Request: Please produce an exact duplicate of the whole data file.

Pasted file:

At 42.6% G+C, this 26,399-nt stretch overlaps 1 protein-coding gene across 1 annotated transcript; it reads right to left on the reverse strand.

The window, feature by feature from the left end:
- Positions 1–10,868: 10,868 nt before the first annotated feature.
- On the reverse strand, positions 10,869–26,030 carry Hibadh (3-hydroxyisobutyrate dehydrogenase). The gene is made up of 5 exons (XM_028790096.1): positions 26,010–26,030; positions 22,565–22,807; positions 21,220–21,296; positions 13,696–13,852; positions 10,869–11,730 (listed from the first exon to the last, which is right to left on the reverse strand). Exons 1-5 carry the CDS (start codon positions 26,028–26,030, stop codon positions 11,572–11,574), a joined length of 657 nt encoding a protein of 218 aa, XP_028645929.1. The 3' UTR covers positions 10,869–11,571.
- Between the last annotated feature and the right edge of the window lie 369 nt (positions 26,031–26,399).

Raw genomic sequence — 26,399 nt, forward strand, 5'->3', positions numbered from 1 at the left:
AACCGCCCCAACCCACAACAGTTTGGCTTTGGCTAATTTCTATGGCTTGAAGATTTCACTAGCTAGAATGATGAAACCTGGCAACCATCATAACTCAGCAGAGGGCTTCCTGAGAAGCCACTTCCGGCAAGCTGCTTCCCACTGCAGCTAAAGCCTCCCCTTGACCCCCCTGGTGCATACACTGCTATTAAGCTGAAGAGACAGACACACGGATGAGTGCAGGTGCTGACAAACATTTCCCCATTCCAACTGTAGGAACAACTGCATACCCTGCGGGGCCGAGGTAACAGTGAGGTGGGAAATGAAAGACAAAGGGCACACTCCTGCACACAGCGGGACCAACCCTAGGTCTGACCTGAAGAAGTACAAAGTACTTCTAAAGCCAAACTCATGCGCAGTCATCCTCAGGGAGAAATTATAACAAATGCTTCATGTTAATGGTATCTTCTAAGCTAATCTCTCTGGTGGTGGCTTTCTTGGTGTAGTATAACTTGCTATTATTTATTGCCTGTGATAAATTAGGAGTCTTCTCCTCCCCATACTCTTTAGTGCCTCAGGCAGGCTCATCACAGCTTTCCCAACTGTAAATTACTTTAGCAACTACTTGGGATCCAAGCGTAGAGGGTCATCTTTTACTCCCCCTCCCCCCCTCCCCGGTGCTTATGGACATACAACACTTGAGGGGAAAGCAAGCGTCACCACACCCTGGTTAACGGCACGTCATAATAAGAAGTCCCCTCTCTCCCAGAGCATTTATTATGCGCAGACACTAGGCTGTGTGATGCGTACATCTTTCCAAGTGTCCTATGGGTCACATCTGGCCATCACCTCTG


At 42.6% G+C, this 26,399-nt stretch overlaps 1 protein-coding gene across 1 annotated transcript; it reads right to left on the reverse strand.

The window, feature by feature from the left end:
- Positions 1–10,868: 10,868 nt before the first annotated feature.
- On the reverse strand, positions 10,869–26,030 carry Hibadh (3-hydroxyisobutyrate dehydrogenase). The gene is made up of 5 exons (XM_028790096.1): positions 26,010–26,030; positions 22,565–22,807; positions 21,220–21,296; positions 13,696–13,852; positions 10,869–11,730 (listed from the first exon to the last, which is right to left on the reverse strand). Exons 1-5 carry the CDS (start codon positions 26,028–26,030, stop codon positions 11,572–11,574), a joined length of 657 nt encoding a protein of 218 aa, XP_028645929.1. The 3' UTR covers positions 10,869–11,571.
- Between the last annotated feature and the right edge of the window lie 369 nt (positions 26,031–26,399).

Raw genomic sequence — 26,399 nt, forward strand, 5'->3', positions numbered from 1 at the left:
AACCGCCCCAACCCACAACAGTTTGGCTTTGGCTAATTTCTATGGCTTGAAGATTTCACTAGCTAGAATGATGAAACCTGGCAACCATCATAACTCAGCAGAGGGCTTCCTGAGAAGCCACTTCCGGCAAGCTGCTTCCCACTGCAGCTAAAGCCTCCCCTTGACCCCCCTGGTGCATACACTGCTATTAAGCTGAAGAGACAGACACACGGATGAGTGCAGGTGCTGACAAACATTTCCCCATTCCAACTGTAGGAACAACTGCATACCCTGCGGGGCCGAGGTAACAGTGAGGTGGGAAATGAAAGACAAAGGGCACACTCCTGCACACAGCGGGACCAACCCTAGGTCTGACCTGAAGAAGTACAAAGTACTTCTAAAGCCAAACTCATGCGCAGTCATCCTCAGGGAGAAATTATAACAAATGCTTCATGTTAATGGTATCTTCTAAGCTAATCTCTCTGGTGGTGGCTTTCTTGGTGTAGTATAACTTGCTATTATTTATTGCCTGTGATAAATTAGGAGTCTTCTCCTCCCCATACTCTTTAGTGCCTCAGGCAGGCTCATCACAGCTTTCCCAACTGTAAATTACTTTAGCAACTACTTGGGATCCAAGCGTAGAGGGTCATCTTTTACTCCCCCTCCCCCCCTCCCCGGTGCTTATGGACATACAACACTTGAGGGGAAAGCAAGCGTCACCACACCCTGGTTAACGGCACGTCATAATAAGAAGTCCCCTCTCTCCCAGAGCATTTATTATGCGCAGACACTAGGCTGTGTGATGCGTACATCTTTCCAAGTGTCCTATGGGTCACATCTGGCCATCACCTCTG